And we also want to listen for where they are on the evangelistic scale (the Parable of the Rock). If nothing in that last sentence made any sense to you, please reread last week’s blog. Knowing where the person is on their spiritual journey is crucial because it gives you your job description. For instance, if you discern, as you are listening, that the person is a “minus 10” (an atheist who is as far away from God as possible), your job is to love that person and befriend them with the hope that you can gently nudge them to become a “minus 9.” If you know the person is a “minus 10,” you know your job is to live a life before your friend that will make them wonder if there could be a God (and maybe, help them to want there to be a God). Of course, knowing that is your job means that it is going to take time and patience and creativity. If you discern that they are a “minus 5,” your job description is going to be to provide some engaging answers to some of their tough questions and to do so winsomely and graciously. If they are a “minus 1,” you will need to encourage them to become a disciple of Jesus and describe what that will look like. Knowing where they are on the scale will provide you with your job description because your job is always to move the person from where they are to the very next demarcation (not to move them from a “minus 10” to a zero, but from a “minus 10” to a “minus 9,” etc.).
But listening also allows you to discern, not only where they are on their spiritual journey, but where the Spirit is at work in their life. Let me just say it. If the Spirit is not at work in the person’s life, we are spinning our wheels. And therefore, we will want to discern what the Spirit is doing so that we can partner with him in the work he is doing (as opposed to hoping the Spirit will join us in our work). When it comes to evangelism, it is crucial always to keep in step with the Spirit. Don’t lag way behind, but don’t run too far ahead either. Now, on one hand, discerning where the Spirit is at work in another person’s life is hard because it takes prayer and wisdom and spiritual insight. But on the other hand, it is easy because we can relax and realize that if the person doesn’t respond with a Spirit-enthused “yes” to a few of our questions, we know that we’ve done all that is required of us at the moment. In other words, we don’t have to try to manufacture opportunities. We don’t have to make things happen. Instead, we can rely on the Spirit to do all the heavy lifting while we simply follow his lead.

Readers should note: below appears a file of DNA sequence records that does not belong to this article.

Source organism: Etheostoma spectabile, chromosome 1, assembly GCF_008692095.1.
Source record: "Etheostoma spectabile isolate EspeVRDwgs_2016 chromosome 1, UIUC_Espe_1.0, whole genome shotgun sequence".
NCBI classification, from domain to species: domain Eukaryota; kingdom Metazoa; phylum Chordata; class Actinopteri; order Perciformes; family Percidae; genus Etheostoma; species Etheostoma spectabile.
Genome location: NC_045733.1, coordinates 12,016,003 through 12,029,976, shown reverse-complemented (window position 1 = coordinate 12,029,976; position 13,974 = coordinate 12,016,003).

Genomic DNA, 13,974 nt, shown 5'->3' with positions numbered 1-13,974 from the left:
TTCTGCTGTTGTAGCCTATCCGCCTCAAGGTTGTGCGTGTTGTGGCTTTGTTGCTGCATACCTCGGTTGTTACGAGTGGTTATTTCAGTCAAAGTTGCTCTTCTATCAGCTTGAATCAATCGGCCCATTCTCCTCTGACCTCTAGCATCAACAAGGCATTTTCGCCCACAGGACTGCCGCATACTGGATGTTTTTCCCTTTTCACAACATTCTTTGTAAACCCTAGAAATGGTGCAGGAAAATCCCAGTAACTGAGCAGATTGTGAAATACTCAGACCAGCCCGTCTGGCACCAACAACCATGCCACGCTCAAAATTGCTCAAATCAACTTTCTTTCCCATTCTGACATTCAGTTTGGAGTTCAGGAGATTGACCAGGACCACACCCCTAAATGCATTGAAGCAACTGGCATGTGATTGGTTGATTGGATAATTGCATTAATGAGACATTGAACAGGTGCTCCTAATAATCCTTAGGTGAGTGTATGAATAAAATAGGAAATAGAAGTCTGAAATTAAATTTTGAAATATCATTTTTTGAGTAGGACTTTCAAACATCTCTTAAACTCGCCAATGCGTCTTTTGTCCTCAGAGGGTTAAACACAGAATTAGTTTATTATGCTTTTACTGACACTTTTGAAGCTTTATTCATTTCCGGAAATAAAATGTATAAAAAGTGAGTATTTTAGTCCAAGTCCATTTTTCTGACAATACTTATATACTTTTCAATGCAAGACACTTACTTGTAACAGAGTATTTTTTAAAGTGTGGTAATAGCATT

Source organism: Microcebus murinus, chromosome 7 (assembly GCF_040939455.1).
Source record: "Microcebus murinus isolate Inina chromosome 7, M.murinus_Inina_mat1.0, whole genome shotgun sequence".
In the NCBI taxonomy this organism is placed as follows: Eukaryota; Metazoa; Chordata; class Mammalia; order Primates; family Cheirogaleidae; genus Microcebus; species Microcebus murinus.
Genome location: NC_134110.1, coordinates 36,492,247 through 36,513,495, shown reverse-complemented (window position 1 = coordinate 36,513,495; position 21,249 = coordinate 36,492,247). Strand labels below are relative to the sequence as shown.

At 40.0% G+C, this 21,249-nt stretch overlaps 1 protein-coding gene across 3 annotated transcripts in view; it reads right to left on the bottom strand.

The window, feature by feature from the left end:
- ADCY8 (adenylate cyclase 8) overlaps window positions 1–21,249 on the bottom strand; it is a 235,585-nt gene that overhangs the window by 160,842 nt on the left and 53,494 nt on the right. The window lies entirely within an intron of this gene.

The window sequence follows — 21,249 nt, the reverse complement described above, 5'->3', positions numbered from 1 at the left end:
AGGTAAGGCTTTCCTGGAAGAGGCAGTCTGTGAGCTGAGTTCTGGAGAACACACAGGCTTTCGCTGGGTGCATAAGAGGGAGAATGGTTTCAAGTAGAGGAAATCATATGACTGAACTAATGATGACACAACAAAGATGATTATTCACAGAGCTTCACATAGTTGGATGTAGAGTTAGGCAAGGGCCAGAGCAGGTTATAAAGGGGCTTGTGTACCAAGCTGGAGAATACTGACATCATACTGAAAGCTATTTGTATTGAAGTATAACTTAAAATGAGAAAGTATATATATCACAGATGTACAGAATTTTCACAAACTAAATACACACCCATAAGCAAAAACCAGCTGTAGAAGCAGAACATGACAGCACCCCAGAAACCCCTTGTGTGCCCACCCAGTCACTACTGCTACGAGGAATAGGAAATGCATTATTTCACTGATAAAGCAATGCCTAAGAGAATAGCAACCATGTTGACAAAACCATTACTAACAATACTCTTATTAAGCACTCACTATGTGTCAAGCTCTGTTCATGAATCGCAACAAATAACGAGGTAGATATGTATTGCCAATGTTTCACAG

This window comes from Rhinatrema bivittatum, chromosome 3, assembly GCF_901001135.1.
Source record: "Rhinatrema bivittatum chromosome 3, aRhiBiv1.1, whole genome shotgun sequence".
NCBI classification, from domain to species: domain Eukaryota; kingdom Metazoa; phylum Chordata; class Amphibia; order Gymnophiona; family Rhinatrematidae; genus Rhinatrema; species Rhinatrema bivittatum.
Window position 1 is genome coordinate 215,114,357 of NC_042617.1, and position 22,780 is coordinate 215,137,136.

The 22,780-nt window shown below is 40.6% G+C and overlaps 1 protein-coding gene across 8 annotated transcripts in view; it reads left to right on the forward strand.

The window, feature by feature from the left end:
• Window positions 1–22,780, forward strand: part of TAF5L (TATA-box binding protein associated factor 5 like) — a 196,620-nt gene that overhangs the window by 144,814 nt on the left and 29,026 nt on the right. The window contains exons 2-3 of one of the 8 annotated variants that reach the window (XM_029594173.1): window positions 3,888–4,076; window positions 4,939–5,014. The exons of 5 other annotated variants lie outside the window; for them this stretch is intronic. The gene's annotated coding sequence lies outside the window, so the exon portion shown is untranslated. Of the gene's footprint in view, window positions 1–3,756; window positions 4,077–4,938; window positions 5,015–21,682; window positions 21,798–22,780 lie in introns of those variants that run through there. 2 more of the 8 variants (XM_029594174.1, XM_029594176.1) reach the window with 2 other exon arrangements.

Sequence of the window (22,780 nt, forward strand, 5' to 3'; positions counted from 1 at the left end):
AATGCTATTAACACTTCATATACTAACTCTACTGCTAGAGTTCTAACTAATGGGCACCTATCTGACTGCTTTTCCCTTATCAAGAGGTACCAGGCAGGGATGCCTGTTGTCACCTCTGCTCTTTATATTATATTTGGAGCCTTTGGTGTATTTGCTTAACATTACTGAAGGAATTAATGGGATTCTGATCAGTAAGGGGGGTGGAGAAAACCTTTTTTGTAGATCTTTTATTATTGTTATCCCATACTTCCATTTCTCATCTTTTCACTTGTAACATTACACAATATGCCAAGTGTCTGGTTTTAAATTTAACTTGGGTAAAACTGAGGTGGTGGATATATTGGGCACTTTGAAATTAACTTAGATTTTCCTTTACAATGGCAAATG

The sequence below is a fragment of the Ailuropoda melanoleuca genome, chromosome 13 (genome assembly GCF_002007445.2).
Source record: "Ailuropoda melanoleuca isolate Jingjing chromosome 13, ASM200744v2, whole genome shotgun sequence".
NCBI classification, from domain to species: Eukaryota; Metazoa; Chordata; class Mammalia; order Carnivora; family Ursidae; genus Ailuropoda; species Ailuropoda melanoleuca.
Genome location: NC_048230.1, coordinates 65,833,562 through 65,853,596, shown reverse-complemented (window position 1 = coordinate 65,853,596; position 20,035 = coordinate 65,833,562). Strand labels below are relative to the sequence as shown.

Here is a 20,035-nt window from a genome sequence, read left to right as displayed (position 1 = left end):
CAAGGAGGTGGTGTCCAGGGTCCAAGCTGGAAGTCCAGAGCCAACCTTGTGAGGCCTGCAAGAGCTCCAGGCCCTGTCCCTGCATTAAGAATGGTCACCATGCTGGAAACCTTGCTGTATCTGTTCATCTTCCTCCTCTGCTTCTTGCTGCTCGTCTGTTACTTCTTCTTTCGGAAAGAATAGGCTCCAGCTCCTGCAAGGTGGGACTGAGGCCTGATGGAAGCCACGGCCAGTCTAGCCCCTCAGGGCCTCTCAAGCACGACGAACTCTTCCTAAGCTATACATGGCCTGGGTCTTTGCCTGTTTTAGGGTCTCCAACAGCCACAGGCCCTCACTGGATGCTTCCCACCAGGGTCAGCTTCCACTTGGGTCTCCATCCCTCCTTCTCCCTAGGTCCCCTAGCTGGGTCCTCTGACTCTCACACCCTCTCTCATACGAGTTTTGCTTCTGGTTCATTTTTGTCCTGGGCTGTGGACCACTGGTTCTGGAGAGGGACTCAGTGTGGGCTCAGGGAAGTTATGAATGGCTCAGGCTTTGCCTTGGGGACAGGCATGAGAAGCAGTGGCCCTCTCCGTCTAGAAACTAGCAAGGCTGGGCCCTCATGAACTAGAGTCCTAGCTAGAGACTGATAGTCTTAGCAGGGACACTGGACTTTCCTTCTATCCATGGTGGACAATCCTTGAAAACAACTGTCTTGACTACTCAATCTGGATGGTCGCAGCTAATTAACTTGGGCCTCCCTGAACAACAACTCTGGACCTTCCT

And there we have it. We are called to be Physicians of the Soul whose primary job is to listen and discern what’s going on spiritually in the life of the other person. From there, we can know our job description and join in with what the Spirit is doing. But it all starts with listening. And there it is in a nutshell, the first metaphor: the physician of the soul. And what does a Physician of the Soul do? They listen so they can discern. John Wayne once said to some cowboy, “You’re short on ears and long on mouth.” But I bet he didn’t say that to a physician of the soul.